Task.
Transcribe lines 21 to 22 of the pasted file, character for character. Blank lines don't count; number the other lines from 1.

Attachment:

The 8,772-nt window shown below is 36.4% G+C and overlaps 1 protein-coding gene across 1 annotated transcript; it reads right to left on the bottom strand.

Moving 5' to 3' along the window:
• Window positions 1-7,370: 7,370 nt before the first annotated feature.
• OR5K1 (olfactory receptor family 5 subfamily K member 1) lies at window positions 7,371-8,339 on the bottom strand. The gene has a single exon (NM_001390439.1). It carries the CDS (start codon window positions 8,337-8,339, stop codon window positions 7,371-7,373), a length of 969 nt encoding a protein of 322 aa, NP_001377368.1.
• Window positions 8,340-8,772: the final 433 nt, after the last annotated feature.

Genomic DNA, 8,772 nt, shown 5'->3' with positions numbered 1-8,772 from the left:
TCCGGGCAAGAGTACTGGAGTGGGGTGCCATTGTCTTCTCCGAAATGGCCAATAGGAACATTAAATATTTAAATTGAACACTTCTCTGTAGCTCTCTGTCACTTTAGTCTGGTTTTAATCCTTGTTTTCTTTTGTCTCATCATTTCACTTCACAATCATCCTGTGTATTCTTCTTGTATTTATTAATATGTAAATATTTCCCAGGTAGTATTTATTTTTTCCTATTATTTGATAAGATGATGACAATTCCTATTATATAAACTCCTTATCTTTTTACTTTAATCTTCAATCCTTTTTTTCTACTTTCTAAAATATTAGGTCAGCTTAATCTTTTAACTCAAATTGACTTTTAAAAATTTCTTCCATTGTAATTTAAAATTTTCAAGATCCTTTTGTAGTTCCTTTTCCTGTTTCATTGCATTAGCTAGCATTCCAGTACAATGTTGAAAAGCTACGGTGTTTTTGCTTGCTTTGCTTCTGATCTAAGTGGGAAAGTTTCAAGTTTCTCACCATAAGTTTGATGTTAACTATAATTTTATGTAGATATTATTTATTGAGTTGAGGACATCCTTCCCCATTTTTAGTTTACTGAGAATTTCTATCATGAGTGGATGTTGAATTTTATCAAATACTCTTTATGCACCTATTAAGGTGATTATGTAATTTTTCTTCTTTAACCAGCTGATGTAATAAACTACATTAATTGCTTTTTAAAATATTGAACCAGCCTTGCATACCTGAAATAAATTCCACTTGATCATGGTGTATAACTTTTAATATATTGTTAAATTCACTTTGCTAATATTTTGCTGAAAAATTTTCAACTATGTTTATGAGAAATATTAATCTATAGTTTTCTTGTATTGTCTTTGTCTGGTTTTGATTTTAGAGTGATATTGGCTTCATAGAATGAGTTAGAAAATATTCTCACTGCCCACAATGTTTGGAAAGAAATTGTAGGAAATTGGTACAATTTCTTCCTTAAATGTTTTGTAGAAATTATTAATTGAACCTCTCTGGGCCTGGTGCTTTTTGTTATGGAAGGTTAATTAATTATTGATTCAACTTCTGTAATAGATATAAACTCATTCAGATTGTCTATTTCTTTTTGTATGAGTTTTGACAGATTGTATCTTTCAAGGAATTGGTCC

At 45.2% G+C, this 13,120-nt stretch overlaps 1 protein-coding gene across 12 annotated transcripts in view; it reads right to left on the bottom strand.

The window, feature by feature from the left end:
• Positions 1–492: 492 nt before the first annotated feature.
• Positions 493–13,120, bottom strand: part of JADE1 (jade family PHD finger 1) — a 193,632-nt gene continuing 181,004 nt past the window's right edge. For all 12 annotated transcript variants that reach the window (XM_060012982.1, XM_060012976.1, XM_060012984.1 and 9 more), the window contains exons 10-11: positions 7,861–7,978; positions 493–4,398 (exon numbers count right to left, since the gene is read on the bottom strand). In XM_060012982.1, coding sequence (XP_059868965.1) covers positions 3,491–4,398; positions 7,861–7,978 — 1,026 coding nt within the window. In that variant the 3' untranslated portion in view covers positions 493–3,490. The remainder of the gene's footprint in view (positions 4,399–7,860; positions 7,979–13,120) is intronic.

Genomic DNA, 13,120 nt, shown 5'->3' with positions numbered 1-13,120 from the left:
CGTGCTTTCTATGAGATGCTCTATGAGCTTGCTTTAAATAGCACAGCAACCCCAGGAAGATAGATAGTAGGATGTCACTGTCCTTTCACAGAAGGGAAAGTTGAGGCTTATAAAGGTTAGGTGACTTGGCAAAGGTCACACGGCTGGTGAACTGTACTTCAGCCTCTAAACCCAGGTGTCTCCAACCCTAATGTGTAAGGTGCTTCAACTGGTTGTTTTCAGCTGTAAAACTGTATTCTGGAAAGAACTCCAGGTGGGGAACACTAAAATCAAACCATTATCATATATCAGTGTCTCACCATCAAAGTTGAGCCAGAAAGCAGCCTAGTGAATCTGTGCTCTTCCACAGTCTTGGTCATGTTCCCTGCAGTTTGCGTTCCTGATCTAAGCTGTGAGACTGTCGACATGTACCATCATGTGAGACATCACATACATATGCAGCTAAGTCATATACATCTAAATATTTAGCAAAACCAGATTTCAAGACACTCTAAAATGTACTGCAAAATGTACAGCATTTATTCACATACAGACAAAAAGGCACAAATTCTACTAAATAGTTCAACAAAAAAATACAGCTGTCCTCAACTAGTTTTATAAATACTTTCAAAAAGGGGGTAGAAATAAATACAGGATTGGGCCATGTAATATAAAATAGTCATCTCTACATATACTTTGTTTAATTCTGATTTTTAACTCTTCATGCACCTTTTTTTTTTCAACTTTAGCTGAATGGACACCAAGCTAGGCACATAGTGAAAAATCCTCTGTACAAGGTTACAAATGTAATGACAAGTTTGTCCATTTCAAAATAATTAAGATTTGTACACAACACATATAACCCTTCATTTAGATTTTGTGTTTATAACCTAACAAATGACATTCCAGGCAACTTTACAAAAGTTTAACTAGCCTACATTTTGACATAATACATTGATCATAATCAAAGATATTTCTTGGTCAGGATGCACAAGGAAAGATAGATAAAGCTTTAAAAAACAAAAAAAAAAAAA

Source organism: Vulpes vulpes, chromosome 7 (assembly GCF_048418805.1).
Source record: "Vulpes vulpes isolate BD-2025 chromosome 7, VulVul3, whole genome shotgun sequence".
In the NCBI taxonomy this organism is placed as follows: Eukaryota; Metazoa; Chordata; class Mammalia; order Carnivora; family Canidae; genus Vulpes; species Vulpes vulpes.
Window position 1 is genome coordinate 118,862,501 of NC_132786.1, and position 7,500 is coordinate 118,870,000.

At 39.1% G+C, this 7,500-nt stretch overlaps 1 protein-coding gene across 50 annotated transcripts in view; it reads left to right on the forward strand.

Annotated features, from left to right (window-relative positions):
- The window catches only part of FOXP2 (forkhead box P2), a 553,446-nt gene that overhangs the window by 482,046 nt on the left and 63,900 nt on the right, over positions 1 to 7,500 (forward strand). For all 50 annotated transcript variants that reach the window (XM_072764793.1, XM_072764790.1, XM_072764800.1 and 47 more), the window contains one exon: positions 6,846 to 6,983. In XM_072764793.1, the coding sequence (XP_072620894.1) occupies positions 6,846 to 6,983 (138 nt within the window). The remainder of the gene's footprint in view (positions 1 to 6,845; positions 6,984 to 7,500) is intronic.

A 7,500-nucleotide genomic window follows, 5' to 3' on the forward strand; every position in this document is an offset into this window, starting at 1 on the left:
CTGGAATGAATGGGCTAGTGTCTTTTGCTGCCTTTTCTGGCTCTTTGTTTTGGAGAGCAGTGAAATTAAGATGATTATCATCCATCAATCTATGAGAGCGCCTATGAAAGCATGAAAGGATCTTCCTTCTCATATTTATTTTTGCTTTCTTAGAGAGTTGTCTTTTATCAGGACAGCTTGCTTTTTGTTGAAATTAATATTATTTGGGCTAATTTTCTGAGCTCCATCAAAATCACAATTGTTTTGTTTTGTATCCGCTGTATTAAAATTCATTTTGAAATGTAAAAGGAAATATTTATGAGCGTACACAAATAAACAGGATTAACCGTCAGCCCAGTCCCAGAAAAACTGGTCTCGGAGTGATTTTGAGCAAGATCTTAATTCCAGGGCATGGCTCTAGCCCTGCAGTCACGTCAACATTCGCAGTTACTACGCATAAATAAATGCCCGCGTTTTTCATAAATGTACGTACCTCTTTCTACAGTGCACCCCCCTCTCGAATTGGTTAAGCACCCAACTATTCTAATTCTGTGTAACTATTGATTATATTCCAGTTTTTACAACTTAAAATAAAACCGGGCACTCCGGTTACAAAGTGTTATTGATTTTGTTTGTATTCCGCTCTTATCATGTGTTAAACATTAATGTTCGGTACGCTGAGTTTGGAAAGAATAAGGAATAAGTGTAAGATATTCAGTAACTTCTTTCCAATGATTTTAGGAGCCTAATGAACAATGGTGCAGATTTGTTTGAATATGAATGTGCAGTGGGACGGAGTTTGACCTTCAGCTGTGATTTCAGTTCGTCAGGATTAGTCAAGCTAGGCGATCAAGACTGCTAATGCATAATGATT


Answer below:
A 7,500-nucleotide genomic window follows, 5' to 3' on the forward strand; every position in this document is an offset into this window, starting at 1 on the left:
CTGGAATGAATGGGCTAGTGTCTTTTGCTGCCTTTTCTGGCTCTTTGTTTTGGAGAGCAGTGAAATTAAGATGATTATCATCCATCAATCTATGAGAGCGCCTATGAAAGCATGAAAGGATCTTCCTTCTCATATTTATTTTTGCTTTCTTAGAGAGTTGTCTTTTATCAGGACAGCTTGCTTTTTGTTGAAATTAATATTATTTGGGCTAATTTTCTGAGCTCCATCAAAATCACAATTGTTTTGTTTTGTATCCGCTGTATTAAAATTCATTTTGAAATGTAAAAGGAAATATTTATGAGCGTACACAAATAAACAGGATTAACCGTCAGCCCAGTCCCAGAAAAACTGGTCTCGGAGTGATTTTGAGCAAGATCTTAATTCCAGGGCATGGCTCTAGCCCTGCAGTCACGTCAACATTCGCAGTTACTACGCATAAATAAATGCCCGCGTTTTTCATAAATGTACGTACCTCTTTCTACAGTGCACCCCCCTCTCGAATTGGTTAAGCACCCAACTATTCTAATTCTGTGTAACTATTGATTATATTCCAGTTTTTACAACTTAAAATAAAACCGGGCACTCCGGTTACAAAGTGTTATTGATTTTGTTTGTATTCCGCTCTTATCATGTGTTAAACATTAATGTTCGGTACGCTGAGTTTGGAAAGAATAAGGAATAAGTGTAAGATATTCAGTAACTTCTTTCCAATGATTTTAGGAGCCTAATGAACAATGGTGCAGATTTGTTTGAATATGAATGTGCAGTGGGACGGAGTTTGACCTTCAGCTGTGATTTCAGTTCGTCAGGATTAGTCAAGCTAGGCGATCAAGACTGCTAATGCATAATGATT